The fourth annual Earth Hour was observed across Canada last Saturday evening. From 8:30 to 9:30 p.m., lights dimmed in hundreds of communities as Canadians lent their efforts to a global initiative to reduce power use.

 

But in Canada at least, the savings were fairly negligible. Toronto saved only half the power of a year ago. Other big cities also showed reduced results, and in Edmonton, electricity consumption actually went up.

 

So, was it a success? Is Earth Hour an idea that’s worth pursuing?

 

“Absolutely, it’s a useful exercise,” says Stacey McCarthy, communications manager for WWF-Canada in Halifax. “We’re very happy that the number of participating cities, municipalities and towns in Canada increased to 422 this year. It was 304 a year ago.”

 

McCarthy insists rising participation — as opposed to kilowatt-hours saved — is the better measure of Earth Hour’s effectiveness.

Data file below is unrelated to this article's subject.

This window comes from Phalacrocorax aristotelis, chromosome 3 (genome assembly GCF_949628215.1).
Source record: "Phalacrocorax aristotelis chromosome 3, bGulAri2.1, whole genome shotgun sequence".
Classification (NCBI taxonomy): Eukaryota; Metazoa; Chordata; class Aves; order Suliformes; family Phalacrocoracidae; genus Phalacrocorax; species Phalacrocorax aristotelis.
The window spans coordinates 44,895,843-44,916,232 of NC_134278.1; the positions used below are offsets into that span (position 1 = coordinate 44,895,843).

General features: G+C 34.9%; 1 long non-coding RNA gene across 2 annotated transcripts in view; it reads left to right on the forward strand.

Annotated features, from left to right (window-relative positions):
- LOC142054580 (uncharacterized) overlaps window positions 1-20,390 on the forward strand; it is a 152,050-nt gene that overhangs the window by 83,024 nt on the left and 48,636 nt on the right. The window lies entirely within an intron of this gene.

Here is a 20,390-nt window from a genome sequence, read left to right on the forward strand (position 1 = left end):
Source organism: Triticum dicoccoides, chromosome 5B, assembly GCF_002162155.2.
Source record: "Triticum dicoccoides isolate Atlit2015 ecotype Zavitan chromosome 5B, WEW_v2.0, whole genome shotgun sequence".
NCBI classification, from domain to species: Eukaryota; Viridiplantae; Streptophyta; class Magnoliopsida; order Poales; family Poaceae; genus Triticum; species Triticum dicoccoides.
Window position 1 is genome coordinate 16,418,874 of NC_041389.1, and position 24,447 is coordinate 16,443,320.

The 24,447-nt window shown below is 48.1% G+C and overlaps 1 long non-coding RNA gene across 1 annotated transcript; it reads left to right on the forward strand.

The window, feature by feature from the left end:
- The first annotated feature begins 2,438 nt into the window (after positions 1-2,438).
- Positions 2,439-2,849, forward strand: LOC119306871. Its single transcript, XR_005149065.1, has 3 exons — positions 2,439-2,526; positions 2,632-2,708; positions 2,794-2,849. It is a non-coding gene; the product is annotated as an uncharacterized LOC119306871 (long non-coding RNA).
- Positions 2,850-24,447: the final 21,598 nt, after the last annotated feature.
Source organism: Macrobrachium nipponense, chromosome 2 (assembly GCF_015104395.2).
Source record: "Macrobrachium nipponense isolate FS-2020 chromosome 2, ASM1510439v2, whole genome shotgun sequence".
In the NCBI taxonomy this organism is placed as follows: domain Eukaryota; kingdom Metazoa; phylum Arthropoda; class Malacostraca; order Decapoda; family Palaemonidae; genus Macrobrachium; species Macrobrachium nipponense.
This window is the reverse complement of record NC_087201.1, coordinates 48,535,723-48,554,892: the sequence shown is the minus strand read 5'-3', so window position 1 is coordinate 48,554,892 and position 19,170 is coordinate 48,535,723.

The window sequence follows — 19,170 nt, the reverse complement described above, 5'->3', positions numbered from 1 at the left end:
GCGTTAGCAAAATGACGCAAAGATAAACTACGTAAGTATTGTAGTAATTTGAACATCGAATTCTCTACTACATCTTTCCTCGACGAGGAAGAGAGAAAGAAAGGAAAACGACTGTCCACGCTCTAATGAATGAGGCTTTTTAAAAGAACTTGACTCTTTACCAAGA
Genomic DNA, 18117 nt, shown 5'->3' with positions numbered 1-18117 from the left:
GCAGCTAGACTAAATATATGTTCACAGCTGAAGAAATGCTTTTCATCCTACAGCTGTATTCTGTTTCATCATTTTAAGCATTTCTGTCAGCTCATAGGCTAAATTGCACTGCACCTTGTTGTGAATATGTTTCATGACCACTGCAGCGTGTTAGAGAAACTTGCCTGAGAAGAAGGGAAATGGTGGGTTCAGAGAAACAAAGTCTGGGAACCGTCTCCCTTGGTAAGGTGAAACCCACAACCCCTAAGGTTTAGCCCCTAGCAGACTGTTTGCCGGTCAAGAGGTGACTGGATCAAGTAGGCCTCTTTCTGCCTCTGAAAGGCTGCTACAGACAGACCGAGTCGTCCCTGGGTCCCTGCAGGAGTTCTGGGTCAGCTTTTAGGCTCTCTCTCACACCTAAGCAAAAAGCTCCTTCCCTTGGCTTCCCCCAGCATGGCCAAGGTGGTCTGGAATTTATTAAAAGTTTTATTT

“The one hour is a symbolic demonstration more than an effort to save power,” she says. “We just want to see awareness increasing, and that’s what did happen. Earth Hour is becoming a common household term. It’s exciting to see Canadians click in and say, ‘I need to do something about this.’”


Jennifer Link, spokesperson for Toronto Hydro, agrees.


“Generally, conservation is a year-round activity,” she says. “This is an awareness-raising tactic to get people excited about conservation. Why wouldn’t you do it? It generates interest, and gets people thinking about conservation for the longer term.”